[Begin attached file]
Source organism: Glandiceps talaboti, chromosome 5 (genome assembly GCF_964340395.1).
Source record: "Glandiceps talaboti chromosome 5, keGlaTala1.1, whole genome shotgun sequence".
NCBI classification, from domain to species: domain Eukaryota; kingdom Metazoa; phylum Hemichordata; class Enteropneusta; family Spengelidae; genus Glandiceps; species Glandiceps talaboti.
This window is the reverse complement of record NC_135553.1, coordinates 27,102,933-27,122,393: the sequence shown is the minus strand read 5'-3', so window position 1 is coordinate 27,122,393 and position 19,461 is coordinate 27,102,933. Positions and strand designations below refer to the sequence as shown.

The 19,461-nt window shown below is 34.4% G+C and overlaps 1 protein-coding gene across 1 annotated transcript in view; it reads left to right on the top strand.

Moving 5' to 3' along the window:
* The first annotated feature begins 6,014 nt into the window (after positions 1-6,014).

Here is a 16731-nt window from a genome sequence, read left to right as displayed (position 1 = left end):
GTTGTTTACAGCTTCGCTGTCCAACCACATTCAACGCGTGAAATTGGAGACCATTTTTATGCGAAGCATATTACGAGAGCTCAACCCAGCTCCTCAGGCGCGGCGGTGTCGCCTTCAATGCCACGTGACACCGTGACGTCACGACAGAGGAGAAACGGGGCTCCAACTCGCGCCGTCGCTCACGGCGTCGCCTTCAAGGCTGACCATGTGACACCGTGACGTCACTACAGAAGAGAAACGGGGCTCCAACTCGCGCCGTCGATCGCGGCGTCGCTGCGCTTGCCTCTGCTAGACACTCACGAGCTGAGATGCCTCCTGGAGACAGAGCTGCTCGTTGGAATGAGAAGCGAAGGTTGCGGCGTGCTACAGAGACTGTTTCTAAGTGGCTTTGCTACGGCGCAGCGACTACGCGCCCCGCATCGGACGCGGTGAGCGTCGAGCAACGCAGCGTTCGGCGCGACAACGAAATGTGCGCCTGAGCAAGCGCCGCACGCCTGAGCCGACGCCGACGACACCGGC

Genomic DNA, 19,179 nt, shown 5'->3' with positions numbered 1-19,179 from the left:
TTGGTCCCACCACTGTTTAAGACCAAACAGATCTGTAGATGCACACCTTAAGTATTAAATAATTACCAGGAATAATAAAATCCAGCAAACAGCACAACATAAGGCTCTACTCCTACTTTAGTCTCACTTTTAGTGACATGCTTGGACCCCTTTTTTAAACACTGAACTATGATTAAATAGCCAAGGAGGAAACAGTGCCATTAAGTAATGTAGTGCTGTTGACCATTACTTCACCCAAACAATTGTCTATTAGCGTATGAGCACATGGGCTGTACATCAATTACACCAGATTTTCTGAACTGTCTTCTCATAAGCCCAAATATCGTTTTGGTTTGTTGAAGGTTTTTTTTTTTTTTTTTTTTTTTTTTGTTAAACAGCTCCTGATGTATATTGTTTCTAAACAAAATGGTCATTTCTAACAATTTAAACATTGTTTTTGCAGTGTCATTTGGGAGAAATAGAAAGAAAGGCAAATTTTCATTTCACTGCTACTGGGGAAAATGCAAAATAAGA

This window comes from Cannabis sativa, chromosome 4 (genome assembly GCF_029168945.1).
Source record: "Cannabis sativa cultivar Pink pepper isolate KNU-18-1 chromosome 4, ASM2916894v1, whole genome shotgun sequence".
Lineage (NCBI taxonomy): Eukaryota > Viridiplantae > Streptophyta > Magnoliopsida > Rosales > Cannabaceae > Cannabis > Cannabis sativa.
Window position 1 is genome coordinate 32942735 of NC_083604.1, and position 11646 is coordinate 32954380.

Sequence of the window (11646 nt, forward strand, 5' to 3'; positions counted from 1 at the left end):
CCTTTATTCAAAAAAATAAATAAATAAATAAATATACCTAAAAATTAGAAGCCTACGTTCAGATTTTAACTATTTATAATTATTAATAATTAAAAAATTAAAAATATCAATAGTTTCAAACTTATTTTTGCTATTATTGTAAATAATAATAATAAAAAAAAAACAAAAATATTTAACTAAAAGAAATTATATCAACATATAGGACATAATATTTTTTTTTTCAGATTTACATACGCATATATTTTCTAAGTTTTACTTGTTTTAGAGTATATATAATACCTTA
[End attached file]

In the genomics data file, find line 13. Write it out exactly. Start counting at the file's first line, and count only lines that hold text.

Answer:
Source record: "Cannabis sativa cultivar Pink pepper isolate KNU-18-1 chromosome 4, ASM2916894v1, whole genome shotgun sequence".